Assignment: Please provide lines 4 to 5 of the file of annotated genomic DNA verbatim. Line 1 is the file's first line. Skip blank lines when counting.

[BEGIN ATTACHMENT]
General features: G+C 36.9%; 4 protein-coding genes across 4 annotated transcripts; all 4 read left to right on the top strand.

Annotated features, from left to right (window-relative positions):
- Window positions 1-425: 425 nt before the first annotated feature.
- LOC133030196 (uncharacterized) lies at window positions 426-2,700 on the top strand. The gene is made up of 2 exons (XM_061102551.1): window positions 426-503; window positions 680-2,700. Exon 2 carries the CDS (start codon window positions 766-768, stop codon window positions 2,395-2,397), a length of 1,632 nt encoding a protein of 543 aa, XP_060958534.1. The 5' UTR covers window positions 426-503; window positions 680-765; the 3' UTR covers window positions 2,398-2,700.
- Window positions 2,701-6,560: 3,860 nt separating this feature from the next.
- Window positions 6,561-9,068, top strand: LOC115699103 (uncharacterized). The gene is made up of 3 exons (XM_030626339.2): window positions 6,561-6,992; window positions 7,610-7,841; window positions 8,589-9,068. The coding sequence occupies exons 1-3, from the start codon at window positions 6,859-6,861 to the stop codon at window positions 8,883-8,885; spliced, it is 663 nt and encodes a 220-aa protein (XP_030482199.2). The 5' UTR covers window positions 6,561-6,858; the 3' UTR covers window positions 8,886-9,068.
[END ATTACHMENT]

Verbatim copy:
- LOC133030196 (uncharacterized) lies at window positions 426-2,700 on the top strand. The gene is made up of 2 exons (XM_061102551.1): window positions 426-503; window positions 680-2,700. Exon 2 carries the CDS (start codon window positions 766-768, stop codon window positions 2,395-2,397), a length of 1,632 nt encoding a protein of 543 aa, XP_060958534.1. The 5' UTR covers window positions 426-503; window positions 680-765; the 3' UTR covers window positions 2,398-2,700.
- Window positions 2,701-6,560: 3,860 nt separating this feature from the next.